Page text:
Shel Silverstein's Where the Sidewalk Ends
Book review by Ramona Davis
This is the place where the sidewalk ends...
And before the street begins,
And there the grass grows soft and white,
And there the sun burns crimson bright,
And there the moon-bird rests from his flight
To cool in the peppermint wind.
Let us leave this place where the smoke blows black
And the dark street winds and bends.
Past the pits where the asphalt flowers grow
We shall walk with a walk that is measured and slow,
And watch where the chalk-white arrows go
To the place where the sidewalk ends.
Yes we'll walk with a walk that is measured and slow,
And we'll go where the chalk-white arrows go,
For the children, they mark, and the children, they know
The place where the sidewalk ends.
To say that Shel Silverstein was a master of words, the English language, and teaching a lesson through almost every poem he wrote, would be an understatement; every poem in Where the Sidewalk Ends is a testament to that. His poetry is not only fun, imaginative, and Doctor Seuss-like, it is meaningful, timeless, even profound in how deeply his verse speaks to a wide variety of audiences.
I have used 'Tree House' in a workshop for adult victims of domestic violence. There, participants were encouraged to describe their ideal tree house, or safe place, their "...free house...secret you and me house..." I have also used 'One Inch Tall' in workshops to teach elementary school youth about prejudice, and encourage them to express how they would feel being one inch tall.
Looking back, I even remember being swallowed by a 'Boa Constrictor' when I was in kindergarten, as my whole class sang a version of this poem to our parents one cool September evening at a Back to School night event.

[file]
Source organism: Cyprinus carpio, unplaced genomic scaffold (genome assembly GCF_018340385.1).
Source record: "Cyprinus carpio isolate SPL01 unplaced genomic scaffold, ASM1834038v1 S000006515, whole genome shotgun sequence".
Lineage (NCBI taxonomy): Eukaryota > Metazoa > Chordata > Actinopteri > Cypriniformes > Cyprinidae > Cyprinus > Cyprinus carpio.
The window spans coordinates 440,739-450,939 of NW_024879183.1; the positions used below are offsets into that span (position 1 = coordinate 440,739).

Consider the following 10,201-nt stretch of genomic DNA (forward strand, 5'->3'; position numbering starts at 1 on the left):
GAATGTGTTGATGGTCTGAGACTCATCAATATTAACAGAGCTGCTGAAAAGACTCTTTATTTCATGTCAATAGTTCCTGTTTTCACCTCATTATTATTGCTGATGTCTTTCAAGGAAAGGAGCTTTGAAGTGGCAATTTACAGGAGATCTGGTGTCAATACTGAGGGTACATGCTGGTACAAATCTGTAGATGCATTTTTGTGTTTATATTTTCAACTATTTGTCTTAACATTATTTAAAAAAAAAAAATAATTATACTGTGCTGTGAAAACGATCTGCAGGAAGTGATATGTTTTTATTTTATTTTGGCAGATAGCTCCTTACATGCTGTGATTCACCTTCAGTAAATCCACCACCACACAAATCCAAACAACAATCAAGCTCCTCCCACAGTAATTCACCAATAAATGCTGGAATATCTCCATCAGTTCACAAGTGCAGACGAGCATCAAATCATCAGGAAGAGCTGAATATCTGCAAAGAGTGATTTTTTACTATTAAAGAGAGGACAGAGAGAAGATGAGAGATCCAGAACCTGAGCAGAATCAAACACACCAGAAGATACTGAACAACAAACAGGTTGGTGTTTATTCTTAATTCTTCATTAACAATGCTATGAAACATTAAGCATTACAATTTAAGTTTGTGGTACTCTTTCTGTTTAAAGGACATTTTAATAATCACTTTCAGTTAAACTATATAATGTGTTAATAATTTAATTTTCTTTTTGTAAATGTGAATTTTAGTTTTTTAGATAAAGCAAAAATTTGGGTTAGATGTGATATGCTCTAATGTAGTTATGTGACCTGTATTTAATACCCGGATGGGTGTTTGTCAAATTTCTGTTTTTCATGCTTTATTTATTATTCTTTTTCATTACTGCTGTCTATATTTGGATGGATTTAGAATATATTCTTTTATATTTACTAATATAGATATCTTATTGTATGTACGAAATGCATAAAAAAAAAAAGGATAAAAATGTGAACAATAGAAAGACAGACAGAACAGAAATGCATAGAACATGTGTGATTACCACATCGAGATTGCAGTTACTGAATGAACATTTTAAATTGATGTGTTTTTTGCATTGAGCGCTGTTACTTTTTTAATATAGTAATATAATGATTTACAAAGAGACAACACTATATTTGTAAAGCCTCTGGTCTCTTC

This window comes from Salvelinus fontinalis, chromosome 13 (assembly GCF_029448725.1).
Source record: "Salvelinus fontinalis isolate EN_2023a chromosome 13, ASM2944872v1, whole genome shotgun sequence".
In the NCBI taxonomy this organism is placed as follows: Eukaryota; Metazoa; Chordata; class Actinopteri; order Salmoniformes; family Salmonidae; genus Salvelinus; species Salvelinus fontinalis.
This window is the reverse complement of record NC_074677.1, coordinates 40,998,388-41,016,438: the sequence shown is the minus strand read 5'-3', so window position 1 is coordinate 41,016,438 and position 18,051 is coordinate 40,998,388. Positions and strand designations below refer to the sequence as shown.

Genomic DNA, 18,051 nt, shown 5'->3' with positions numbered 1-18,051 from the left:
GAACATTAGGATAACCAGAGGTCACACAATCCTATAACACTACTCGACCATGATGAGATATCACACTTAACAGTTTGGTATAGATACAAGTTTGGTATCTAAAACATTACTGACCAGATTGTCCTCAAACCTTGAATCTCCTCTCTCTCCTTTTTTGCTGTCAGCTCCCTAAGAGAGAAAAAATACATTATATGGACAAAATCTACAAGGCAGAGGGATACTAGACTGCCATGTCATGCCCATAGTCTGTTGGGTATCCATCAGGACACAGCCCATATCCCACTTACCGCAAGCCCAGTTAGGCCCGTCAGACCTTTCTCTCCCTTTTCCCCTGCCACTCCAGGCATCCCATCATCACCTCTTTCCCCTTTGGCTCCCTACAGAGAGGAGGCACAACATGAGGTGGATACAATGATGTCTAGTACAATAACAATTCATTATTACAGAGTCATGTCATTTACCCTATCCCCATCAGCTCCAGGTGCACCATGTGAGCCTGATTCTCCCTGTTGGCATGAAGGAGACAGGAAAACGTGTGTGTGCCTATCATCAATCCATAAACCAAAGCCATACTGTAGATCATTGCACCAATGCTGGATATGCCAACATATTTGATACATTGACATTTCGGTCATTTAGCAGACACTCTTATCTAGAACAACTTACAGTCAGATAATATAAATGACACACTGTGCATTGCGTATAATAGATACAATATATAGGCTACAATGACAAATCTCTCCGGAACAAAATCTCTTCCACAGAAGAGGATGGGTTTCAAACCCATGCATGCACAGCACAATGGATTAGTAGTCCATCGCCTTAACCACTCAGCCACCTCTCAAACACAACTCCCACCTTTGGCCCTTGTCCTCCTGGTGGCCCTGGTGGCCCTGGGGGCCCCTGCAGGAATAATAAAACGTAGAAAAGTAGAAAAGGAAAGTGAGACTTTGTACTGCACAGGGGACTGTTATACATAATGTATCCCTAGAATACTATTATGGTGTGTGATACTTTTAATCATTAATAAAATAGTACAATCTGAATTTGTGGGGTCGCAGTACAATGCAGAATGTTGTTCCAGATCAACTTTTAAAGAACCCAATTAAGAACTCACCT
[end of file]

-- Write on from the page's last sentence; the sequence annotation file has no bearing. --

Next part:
Mr. Silverstein's poems are whimsical and overflowing with excitement as his words invite us to follow the road to 'where the sidewalk ends' and see the world in delightful ways. His illustrations are as quirky and silly as his poems, and I sometimes catch myself flipping through the pages of his books (I own Sidewalk, A Light In the Attic, Falling Up, and Runny Babbit) just looking at his artwork. He was truly a phenomenal man.
Where the Sidewalk Ends is as inspiring a read, as the author himself is wise in his presentation of life's lessons. The book is seemingly filled with nonsense poems that all at once grab your heartstrings and hold on tight with universal appeal. It is, in itself, its own 'Forgotten Language':
Once I spoke the language of the flowers,
Once I understood each word the caterpillar said,
Once I smiled in secret at the gossip of the starlings,
And shared a conversation with the housefly in my bed.
Once I heard and answered all the questions of the crickets,
And joined the crying of each falling dying flake of snow,
Once I spoke the language of the flowers....
How did it go?
How did it go?
...and one I highly recommend.
Where the Sidewalk Ends was one of the bestselling children's books of the 20th century.
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